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Made in Jamaica - Mystic Revelation, Third World, Capleton, Bunny Wailer @ Brixton Academy 15th April 2007

Now this was an interesting bill. Three veteran acts... and Capleton.

From a business point of view, it’s spot on; combining the partisan followers of older artists with the turnout for a big act of today guarantees a full house - and organisers BJ productions had already staged a similar night featuring The Abyssinians, Culture and Luciano in Brixton last June. On the other hand, the smoky Dennis-inspired crooning of The Messenger had a lot more in common with the old school harmony groups he followed than the sedentary drumming of Mystic Revelation has with the heart-stopping juggernaut that is The Fireman’s show. So I was intrigued by how the night would work as a whole.

Mystic Revelation Of Rastafari comprised 5 drummers (1 bass, 2 funde, 2 repeater), a bass guitarist, a saxophonist and a trombonist who took turns on the flute. While only die-hard supporters will know their recent recorded output, such an eminent binghi group are worth watching live even on a bad night, which this wasn’t. They played with a furious youthful energy that got heads nodding in appreciation, hammering out three extended jams including Rivers Of Babylon, and their haunting version of Drum Song.

Compere Daddy Ernie was on excitable, if slightly morbid, form (“you won’t live to see another centennial of the abolition of slavery” “You’re unlikely to see these performers again”) as he praised the drumming collective and introduced a DJ set that included Chuck Fenda and Richie Spice. It went on a bit longer than the allotted 5 minute band change but overall this was another well organised Academy show from the BJ crew.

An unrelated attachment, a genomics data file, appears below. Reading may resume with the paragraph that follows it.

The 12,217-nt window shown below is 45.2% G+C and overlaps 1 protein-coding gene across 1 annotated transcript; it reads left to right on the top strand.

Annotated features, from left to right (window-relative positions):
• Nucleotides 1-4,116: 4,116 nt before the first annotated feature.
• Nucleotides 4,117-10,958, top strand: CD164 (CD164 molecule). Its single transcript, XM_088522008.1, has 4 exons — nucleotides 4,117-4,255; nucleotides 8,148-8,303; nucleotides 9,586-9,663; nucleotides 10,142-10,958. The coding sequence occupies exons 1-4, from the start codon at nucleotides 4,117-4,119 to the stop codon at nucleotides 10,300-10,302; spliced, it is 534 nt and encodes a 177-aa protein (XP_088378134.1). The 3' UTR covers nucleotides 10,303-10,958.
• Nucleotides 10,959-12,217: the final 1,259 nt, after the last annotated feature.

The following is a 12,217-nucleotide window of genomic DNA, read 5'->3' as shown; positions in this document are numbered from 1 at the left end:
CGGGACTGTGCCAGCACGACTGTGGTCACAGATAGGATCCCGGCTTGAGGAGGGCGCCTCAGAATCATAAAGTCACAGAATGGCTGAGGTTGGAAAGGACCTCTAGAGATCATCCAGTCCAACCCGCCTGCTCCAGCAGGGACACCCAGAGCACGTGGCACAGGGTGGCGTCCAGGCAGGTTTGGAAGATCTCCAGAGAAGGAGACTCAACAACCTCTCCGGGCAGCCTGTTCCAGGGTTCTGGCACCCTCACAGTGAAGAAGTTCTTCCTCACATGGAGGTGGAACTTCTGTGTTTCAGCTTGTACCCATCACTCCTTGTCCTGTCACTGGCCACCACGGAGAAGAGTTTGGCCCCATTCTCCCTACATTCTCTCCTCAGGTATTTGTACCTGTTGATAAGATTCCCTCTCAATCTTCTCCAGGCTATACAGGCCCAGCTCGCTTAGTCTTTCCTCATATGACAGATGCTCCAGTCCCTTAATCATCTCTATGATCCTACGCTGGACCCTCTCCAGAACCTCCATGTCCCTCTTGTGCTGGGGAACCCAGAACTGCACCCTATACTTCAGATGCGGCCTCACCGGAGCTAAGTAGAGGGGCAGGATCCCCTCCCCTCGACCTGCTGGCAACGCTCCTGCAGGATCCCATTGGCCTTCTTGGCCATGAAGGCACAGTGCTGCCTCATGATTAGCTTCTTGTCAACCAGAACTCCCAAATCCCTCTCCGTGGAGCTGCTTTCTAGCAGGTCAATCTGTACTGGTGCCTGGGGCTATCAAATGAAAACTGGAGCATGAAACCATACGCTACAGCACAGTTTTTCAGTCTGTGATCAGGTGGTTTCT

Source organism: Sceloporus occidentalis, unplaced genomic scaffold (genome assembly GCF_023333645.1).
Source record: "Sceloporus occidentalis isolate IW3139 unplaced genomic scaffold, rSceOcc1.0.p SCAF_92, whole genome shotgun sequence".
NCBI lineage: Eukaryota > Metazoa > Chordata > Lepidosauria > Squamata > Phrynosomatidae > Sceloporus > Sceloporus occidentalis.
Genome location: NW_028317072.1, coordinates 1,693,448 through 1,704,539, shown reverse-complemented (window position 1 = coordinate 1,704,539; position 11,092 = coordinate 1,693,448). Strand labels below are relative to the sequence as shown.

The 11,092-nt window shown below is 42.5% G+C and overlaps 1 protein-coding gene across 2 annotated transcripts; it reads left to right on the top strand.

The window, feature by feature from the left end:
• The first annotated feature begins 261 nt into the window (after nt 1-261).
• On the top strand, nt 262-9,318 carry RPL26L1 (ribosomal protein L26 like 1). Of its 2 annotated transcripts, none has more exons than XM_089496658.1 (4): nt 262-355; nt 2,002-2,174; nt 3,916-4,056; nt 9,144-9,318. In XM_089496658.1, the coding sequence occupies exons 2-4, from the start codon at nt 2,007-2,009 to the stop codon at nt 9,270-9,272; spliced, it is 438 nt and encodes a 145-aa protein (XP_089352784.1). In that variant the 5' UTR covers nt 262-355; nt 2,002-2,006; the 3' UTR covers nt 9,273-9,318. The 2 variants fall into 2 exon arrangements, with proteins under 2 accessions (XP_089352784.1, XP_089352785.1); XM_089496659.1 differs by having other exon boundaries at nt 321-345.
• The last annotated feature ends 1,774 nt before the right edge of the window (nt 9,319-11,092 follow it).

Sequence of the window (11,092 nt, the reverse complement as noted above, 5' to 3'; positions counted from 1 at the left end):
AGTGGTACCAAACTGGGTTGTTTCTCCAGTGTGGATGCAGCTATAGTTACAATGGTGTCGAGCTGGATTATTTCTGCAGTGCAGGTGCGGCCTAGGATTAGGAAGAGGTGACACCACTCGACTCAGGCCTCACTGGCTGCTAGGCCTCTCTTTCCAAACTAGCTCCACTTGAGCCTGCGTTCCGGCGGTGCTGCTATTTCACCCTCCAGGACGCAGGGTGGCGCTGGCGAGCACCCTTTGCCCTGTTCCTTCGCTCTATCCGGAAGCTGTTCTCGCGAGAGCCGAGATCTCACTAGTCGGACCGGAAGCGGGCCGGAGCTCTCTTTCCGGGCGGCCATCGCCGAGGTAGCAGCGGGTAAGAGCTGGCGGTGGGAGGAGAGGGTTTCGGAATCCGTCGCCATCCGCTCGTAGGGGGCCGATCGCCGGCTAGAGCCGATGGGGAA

With their big choruses, virtuoso playing, and formidable stage presence, Third World are to reggae what Funkadelic are to funk (although Cat Coore’s cool, crunchy distorted guitar tones owe more to Prince or Santana than to Eddie Hazell these days), incorporating elements of the rock stadium in to their approach. Again, this was sure to go down well live, while lead singer Bunny Rugs literally filled the hall with his emotive and chesty tenor voice. They played Satta, 96 Degrees, Now That We’ve Found Love, and lots of Marley covers, redeemed by Coore’s electric cello adding something new to the mix. Never a band to take the orthodox reggae route, this was a rewind free set.

Time for another break and an appearance on stage by Dragon’s Den success Levi Roots, who informed us that his Reggae Reggae Sauce is now the highest selling condiment at Sainsburys. No prizes for guessing the tune we heard next.

Once again the DJ set overran and Capleton’s band looked displeased, although their solemnity added to the anticipation of his entrance. Given the traditional organic flavour of the other acts, you might have expected to hear the more laid-back rootsy side of Capleton, as revealed in the more reflective moments on Reign Of Fire.

Wrong! Capleton hit the stage so hard it seemed like all hell was breaking loose. Lighters were instantly thrust into the air, tunes mashed into bits by multiple rewinds, and we were all enlisted as impromptu backing singers to cover the number of vocal overdubs on the records. None of the annoying harangues to get involved you hear from lesser performers, just a jerk of the head (“sing this for me”) and we were doing his bidding. The final encore was delivered from offstage and yet lost nothing. Such is this man’s power.

After Capleton set our pulses racing, Bunny Wailer eased us back down to earth. He played the perfect split of older then newer hits, showing age has not mellowed his spirit as he castigated the engineers between songs for feedback and the low volume of his mic. The voice has faded a little since I saw him at the Brighton Essential Festival ten years ago, but this uplifting yet authoritative performance was a fitting end to a diverse and entertaining show.

Review by Angus Taylor

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